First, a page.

- The Washington Times - Friday, December 19, 2003

Federal health officials yesterday reported that 42 children have died of influenza this season, and the CDC is treating the viral outbreak as if it were an “epidemic.”

The Centers for Disease Control and Prevention in Atlanta announced it has begun a study of the 42 child deaths, though CDC officials have no comparative numbers to show whether there has been an increase in flu cases this year. About 15 percent of U.S. residents contract the flu and about 36,000 die of it each year.

“When we look at this map, we regard it from a common-sense perspective as an epidemic,” said CDC Director Julie Gerberding, adding that the outbreak is not technically an epidemic. “There is more widespread activity for this time of year, compared with most years.”

But Dr. Gerberding urged people not to crowd emergency rooms. “Flu is something that for the vast majority of people can be managed at home,” she said. “It’s not necessary to seek medical attention unless there is concern.”

Locally, health officials yesterday reported that a Virginia sailor has died of the flu, bringing the state’s total to six flu deaths this season. Chief Petty Officer George Ashbaugh, 38, died as a result of the flu, according to Lt. Jacky Fisher, public affairs officer for Naval Medical Center in Portsmouth, Va.

The CDC did not release the number of adult flu deaths this season. The number of flu deaths is and estimate based on the spread of the virus in a particular area, symptoms and other factors. Not all hospitals test for the flu.

Thirty-six states, including Virginia, have reported “widespread” cases of the flu, the nation’s highest level of infection, the CDC said. Maryland and the District are in the “regional” category, meaning the outbreak has not spread beyond metropolitan areas.

Dr. Gerberding said she expects more states to join the “widespread” list in coming weeks and that no state has been untouched by the flu. The CDC has activated its emergency operations center and has established response teams to help states with the outbreak.

Flu symptoms, which include muscle aches and fever, come on quickly and resemble those of a bad cold — stuffy nose, sore throat, coughs, chills and headache.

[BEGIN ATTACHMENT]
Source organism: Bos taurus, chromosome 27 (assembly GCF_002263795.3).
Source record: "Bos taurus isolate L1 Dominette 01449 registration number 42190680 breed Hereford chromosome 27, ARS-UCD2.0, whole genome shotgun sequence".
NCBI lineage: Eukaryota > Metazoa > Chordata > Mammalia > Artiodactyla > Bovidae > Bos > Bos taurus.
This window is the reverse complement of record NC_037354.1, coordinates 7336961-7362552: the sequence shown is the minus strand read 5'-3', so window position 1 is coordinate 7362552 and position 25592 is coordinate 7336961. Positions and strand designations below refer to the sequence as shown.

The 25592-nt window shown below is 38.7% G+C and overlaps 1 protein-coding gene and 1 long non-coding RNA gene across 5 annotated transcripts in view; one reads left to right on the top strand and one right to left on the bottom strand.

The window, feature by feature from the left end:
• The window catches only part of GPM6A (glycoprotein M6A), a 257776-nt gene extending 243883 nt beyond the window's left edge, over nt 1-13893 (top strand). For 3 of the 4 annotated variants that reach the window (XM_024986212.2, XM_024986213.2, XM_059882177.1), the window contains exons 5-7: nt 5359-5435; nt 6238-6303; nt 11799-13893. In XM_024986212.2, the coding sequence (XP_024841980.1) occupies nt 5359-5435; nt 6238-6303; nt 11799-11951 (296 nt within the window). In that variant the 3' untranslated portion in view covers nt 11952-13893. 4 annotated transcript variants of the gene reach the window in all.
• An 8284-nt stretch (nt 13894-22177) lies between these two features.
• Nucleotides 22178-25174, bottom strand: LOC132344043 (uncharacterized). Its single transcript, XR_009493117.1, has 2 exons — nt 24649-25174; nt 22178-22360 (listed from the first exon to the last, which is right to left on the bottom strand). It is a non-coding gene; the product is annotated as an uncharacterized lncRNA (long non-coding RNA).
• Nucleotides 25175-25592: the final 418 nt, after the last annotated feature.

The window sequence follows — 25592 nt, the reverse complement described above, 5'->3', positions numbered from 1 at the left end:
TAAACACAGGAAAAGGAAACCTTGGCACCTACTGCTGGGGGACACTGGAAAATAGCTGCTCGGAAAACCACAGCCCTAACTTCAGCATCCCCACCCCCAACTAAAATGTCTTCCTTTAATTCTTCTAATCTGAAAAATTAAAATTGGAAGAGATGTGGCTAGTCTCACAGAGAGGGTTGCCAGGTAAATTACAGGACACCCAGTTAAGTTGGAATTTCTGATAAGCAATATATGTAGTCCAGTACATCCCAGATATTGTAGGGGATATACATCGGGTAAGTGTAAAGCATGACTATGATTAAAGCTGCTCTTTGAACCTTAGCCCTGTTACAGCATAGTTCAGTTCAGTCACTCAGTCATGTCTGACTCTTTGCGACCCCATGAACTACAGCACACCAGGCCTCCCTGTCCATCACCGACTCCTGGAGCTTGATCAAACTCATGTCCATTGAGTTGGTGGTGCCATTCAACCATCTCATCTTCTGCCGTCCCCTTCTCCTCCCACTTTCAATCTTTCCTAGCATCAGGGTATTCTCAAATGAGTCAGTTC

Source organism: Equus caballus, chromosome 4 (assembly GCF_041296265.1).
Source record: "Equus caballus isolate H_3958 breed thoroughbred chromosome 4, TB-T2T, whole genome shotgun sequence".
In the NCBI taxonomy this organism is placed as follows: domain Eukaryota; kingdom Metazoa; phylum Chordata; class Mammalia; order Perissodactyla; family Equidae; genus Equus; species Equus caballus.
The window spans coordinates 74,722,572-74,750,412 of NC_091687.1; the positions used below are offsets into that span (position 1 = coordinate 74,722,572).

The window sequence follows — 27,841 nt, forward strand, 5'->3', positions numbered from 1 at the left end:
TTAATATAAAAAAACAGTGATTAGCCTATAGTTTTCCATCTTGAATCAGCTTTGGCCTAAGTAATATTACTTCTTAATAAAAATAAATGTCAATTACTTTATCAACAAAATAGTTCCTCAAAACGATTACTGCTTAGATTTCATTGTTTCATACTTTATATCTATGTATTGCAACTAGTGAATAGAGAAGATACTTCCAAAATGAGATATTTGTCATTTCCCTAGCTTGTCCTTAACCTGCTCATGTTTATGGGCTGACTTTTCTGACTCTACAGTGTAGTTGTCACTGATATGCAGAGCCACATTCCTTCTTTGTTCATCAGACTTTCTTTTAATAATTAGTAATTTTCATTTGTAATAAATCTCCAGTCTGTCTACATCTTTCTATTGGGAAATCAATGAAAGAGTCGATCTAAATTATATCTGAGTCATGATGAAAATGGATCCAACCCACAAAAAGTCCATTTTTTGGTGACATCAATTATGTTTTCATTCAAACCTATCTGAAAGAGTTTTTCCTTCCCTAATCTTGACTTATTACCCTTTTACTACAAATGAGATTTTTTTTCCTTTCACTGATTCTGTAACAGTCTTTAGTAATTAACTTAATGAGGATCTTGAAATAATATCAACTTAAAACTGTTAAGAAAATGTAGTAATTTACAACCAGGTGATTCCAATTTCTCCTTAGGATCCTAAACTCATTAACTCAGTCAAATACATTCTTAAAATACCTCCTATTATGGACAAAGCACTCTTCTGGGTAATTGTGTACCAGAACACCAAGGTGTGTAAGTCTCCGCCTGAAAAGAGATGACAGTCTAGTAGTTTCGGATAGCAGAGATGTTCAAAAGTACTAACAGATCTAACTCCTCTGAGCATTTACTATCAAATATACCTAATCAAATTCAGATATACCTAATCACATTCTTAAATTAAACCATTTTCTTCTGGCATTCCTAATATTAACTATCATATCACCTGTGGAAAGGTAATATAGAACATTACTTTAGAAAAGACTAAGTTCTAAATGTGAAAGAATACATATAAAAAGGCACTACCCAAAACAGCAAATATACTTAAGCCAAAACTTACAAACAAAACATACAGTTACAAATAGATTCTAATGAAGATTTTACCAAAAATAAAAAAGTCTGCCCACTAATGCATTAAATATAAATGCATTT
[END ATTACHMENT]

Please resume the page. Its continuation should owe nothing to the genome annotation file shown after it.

Many health officials said that while the flu season this year started two months earlier than usual, it likely will not be any worse than in years past.

“The early start was alarming us. If the flu season starts earlier, there is more potential for people to spread it and more sickness,” said Michelle Stoll, spokeswoman for the Virginia Department of Health.

Maryland health officials said they reported their first confirmed flu case of the season on Nov. 19. The first confirmed case last season was reported Jan. 22.

“Not only has it arrived earlier, it’s hit harder,” said J.B. Hanson, spokesman for the Maryland Department of Health and Mental Hygiene.

Mr. Hanson said that as of yesterday there were 801 confirmed flu cases this season, compared with 147 in the same period of last season. However, there have been no flu deaths in Maryland so far this season, compared with 13 last season, he said.

In Virginia, 18 persons died of the flu last year; six have died so far this season.

“There’s no place that’s untouched in [Virginia],” said Miss Stoll. “It’s safe to assume that, unfortunately, there will be more deaths [to come] this year.”

There have been no flu deaths in the District this season, compared with two last season, said Dr. Walter Faggett, a pediatrician and interim chief medical officer for the D.C. Department of Health.

“The flu is not usually dangerous for folks who are healthy,” he said.

The CDC’s Dr. Gerberding said at least 16 of the 42 children who have died were sick before they caught the flu and more than half were under the age of 5.

Dr. Faggett said children 6 months to 2 years old have the highest risk of getting the flu because their underdeveloped immune systems aren’t able to resist the virus. In one 24-hour period, 300 children visited a D.C. hospital with flu symptoms but only 100 actually had the virus, he said.

While children have higher chances of getting the flu, this season’s flu strain isn’t singling out youngsters — some health officials blame a media frenzy for making it seem more children are getting the flu than normal.

“This is not the children’s flu. It’s the flu and this is the flu season,” Mr. Hanson said.

This article is based in part on wire service reports.


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